Anomaly detection, the “identification of rare occurrences, items, or events of concern due to their differing characteristics from the majority of the processed data,” allows organizations to track “security errors, structural defects and even bank fraud,” according to DeepAI and described in three main forms of anomaly detection as: unsupervised, supervised and semi-supervised. Security Operations Center (SOC) analysts use each of these approaches to varying degrees of effectiveness in Cybersecurity applications.
A modern SOC should not be entirely dependent on human operators and their personal experience. The issue has been a foundational problem with not only the methodologies used by SOCs for the past 15 to 20 years, but it should be questioned whether the problem is actually compounded by the technology itself.
The fundamental SIEM flaws lie in the platform’s need for continual adjustment, endless data stores, and a tendency to create an overwhelming number of false positives. When organizations instead turn to a next-generation cybersecurity solution, which predicts behavior with an unsupervised (zero tuning) system, they are poised to save on both financial and human resources.
When it comes to advancements in cybersecurity, rule-based systems are holding the industry back. Relying on humans to constantly input and label rules in order to detect and stay ahead of threats is a bottleneck process that is setting security teams up for failure, especially with tools like SIEM, NDR, and NTA.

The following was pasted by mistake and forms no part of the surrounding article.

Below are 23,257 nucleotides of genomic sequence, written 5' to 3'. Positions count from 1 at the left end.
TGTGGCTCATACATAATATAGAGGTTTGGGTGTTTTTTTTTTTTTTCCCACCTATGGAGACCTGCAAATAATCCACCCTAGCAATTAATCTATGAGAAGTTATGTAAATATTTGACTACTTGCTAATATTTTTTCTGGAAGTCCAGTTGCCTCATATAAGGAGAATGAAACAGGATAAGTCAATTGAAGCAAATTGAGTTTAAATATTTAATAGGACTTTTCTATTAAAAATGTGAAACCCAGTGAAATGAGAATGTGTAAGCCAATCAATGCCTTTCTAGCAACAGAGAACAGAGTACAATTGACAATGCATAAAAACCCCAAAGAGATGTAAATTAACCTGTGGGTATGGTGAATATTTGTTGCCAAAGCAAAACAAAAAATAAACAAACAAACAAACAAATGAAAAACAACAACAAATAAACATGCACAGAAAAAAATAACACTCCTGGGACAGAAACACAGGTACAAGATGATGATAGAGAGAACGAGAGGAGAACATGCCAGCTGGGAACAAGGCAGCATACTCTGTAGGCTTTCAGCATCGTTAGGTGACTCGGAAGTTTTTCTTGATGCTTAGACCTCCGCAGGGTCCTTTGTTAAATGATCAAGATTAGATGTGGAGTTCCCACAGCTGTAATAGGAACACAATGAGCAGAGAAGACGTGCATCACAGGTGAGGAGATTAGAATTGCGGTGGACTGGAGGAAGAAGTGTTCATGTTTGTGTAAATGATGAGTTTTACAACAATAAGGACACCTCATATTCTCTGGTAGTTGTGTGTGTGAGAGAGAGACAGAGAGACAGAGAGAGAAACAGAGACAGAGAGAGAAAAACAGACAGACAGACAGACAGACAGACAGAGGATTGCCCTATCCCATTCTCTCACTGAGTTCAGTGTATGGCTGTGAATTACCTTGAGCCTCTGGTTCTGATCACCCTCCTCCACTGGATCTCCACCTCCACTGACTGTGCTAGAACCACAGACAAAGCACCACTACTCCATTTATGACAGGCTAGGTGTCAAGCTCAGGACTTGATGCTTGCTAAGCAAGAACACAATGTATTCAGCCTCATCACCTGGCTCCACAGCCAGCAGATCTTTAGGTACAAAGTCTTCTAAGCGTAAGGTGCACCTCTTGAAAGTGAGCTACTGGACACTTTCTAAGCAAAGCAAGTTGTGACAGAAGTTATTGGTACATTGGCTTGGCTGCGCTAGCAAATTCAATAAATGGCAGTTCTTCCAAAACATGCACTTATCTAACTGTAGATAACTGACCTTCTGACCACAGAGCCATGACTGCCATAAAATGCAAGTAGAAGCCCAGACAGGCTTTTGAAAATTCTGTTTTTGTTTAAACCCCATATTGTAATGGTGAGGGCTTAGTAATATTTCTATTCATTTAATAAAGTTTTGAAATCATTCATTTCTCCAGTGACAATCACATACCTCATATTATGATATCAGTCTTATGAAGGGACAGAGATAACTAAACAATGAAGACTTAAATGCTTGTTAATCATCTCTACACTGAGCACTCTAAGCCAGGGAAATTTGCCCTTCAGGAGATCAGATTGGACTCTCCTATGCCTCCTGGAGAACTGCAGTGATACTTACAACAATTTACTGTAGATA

As organizations began to rely more heavily on networking to carry out their operations over the past decade, IT teams added security analyst positions. These professionals focused on network security and providing regulatory compliance oversight. Over time, the role of the security analyst has expanded to include threat hunting tasks. That is, evaluating security platform …
The world’s reliance on fast, reliable, secure networks has likely never been as apparent as it became in early 2020, when the world responded to the Coronavirus pandemic. Suddenly, vast swaths of the global workforce needed to access and send enormous stores of data from home. In some ways, it couldn’t have happened at a worse time.